The Audrey Hepburn Story
Back to the relative present. Hepwitt is staring off into the distance at this memory, and the make-up woman dabs a tear away. The stagehand reminds her to take her place. Arms linked, Hepwitt takes a stroll with her cabbie friend and asks about his daughter, on whom the cabbie obviously dotes. Continuity issue: Hepwitt was about to step into the cab when she had her acid flashback and now she's walking down the set to get to it. The cabbie tells Hepwitt that his daughter told him when she grows up, she wants to be just like Hepwitt. Hepwitt exhales and says, "Oooh, just don't let her grow up to be as nehvous as I am." I've noticed that Jennifer Love affects a lot of odd head bobbing and chin tucking in her effort to imitate Hepburn.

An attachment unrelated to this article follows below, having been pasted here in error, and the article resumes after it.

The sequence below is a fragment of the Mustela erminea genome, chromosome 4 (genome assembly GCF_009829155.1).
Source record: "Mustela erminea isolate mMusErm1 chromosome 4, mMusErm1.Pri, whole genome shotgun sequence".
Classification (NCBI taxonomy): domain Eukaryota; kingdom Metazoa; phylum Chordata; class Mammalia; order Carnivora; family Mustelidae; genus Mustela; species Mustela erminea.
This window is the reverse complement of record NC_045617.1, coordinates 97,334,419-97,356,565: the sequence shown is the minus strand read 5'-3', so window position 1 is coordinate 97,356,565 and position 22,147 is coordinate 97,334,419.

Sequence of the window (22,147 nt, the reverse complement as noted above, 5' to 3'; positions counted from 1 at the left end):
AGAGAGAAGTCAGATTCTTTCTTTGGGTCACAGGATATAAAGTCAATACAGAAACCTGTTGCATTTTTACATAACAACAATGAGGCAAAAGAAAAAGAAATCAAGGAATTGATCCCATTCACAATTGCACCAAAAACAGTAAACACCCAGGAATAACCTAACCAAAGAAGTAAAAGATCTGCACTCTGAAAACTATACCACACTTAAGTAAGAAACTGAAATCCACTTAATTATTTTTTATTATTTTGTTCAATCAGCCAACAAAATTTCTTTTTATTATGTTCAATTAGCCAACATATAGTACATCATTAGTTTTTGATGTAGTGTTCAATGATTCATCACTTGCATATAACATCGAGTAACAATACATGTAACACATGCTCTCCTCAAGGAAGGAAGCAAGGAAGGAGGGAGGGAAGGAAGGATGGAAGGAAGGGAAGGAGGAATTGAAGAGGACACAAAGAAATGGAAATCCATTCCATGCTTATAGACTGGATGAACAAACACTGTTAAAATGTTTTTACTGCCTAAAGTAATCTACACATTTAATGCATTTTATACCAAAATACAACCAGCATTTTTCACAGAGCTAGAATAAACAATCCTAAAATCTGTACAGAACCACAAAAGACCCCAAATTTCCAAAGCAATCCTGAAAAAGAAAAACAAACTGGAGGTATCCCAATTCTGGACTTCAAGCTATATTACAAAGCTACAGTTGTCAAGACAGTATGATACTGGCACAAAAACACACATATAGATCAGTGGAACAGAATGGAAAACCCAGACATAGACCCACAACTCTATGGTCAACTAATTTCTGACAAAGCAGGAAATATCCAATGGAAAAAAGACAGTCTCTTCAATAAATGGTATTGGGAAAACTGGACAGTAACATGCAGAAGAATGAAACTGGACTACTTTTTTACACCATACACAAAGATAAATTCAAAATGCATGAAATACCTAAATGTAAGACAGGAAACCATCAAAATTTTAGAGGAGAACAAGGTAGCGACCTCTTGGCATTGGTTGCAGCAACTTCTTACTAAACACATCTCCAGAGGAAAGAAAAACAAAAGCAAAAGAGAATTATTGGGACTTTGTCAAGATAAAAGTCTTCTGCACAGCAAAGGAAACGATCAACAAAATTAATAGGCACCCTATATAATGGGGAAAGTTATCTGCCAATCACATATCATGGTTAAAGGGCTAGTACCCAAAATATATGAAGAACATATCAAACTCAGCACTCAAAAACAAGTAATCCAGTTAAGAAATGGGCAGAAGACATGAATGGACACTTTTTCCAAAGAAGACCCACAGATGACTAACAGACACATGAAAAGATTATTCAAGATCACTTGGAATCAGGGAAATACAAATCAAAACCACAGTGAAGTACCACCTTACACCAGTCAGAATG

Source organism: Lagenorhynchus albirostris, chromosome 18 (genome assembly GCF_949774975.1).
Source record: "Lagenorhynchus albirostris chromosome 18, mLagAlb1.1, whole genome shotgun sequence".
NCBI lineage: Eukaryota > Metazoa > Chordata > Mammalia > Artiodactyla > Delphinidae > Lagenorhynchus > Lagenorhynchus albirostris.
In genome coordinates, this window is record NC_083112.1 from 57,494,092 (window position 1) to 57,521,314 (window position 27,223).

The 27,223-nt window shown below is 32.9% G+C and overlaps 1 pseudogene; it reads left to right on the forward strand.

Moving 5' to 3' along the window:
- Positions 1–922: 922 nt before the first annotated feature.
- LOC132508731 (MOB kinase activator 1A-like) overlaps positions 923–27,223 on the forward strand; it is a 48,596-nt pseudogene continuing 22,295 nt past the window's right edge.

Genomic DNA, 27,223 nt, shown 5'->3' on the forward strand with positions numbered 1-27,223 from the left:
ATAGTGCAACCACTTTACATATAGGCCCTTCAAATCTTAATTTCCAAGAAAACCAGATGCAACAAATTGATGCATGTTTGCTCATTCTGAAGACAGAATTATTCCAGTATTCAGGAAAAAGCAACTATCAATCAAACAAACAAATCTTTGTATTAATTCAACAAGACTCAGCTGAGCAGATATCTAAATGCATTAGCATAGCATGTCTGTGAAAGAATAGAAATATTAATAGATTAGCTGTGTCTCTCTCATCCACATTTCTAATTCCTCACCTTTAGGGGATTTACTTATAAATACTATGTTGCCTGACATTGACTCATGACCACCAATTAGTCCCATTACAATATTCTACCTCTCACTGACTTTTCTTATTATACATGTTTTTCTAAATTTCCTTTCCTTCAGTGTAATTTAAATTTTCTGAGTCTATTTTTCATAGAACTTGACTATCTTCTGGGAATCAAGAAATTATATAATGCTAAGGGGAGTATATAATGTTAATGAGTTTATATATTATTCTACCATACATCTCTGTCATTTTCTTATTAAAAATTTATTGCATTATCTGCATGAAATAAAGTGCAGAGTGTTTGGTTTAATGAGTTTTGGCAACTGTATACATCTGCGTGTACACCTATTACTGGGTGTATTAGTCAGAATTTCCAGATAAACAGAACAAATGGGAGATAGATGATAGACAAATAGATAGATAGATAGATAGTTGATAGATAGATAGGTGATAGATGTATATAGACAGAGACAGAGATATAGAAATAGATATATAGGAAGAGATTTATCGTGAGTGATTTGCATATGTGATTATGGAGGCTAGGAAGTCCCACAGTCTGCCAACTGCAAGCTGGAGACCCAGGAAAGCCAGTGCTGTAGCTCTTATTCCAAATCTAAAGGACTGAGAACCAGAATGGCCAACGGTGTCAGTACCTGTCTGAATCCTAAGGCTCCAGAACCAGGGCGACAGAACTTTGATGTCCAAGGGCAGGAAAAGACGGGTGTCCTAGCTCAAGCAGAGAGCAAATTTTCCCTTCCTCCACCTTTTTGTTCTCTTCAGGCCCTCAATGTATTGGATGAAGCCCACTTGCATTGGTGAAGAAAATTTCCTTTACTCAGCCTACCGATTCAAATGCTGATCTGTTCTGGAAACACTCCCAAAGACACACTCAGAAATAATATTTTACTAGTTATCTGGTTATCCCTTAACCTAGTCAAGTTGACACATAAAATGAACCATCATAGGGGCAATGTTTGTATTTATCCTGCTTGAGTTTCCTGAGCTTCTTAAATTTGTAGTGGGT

Young Audrey has grown into Teen Audrey, who is sitting on the floor of her bedroom pouting about being send to boarding school in England. Where Young Audrey actually bore some resemblances to Hepburn, Teen Audrey looks more like a Teen Hewitt. Her Muppet-mouthed Audrey accent is just as horribly over-pronounced and, like Hewitt, she always sounds like she's sucking in her breath when she talks. She's also dressed like Leslie Caron in Gigi, which I guess is supposed to be some sort of foreshadowing. Teen Audrey pouts about not being able to live in London with "Fa-tha," who, we are told by Ma Hepburn, hasn't bothered to contact his daughter in five years. Ma Hepburn holds her tongue admirably as Teen Hepburn whines about her mother not being able to tell her father that she would be in England because Ma Hepburn doesn't even know where he is. The last bit Teen Hepburn says in very accusing tones. Like a good mother, Ma Hepburn tells her daughter that Pa Hepburn's silence has nothing to do with her. Upon arriving at the boarding school, Ma Hepburn explains to her daughter that they don't have enough money to allow her to visit Teen Audrey on holidays, but assures her that she'll be invited to stay with school friends. The officious headmistress greets them and brings Teen Audrey in "to get settled." Teen Audrey meets her blonde roommate, Klara, who is on her way to dance class. Klara asks if Teen Audrey is a dancer. "I'm not anything that I know of," Teen Audrey says pitifully. After visiting the dance class, Teen Audrey is entranced by the idea of studying dance. In the next scene, Teen Audrey is suited up in a pink leotard and tights like the rest of the students in the class and is practicing pliés. In between dance class montages, Teen Audrey attempts to get her father on the phone but is unsuccessful. At one point, she calls when her father is at home, but he won't come to the phone. Later, in their room, Klara tells Audrey that she wishes her own parents would disappear so they wouldn't always complain and tell her how "unacceptable" she is. Teen Audrey says that her mother doesn't do that, but tells her she can be anything she wants. Well, goody for you. Klara, on the other hand, says she would like to keep her parents in a glass case "like in a wax museum, all dressed up to go out but never actually going anywhere again." How macabre. The girls lie in bed and talk about what they will do when they are married with children and what they want their husbands to look like. Looking "marvelous in a tuxedo." What twaddle! Europeans, and especially the British, do not say "tuxedo." In fact they scoff heartily at that word. If she were truly European, or if the writers had done any amount of research, she would have said "dinner jacket" or "DJ."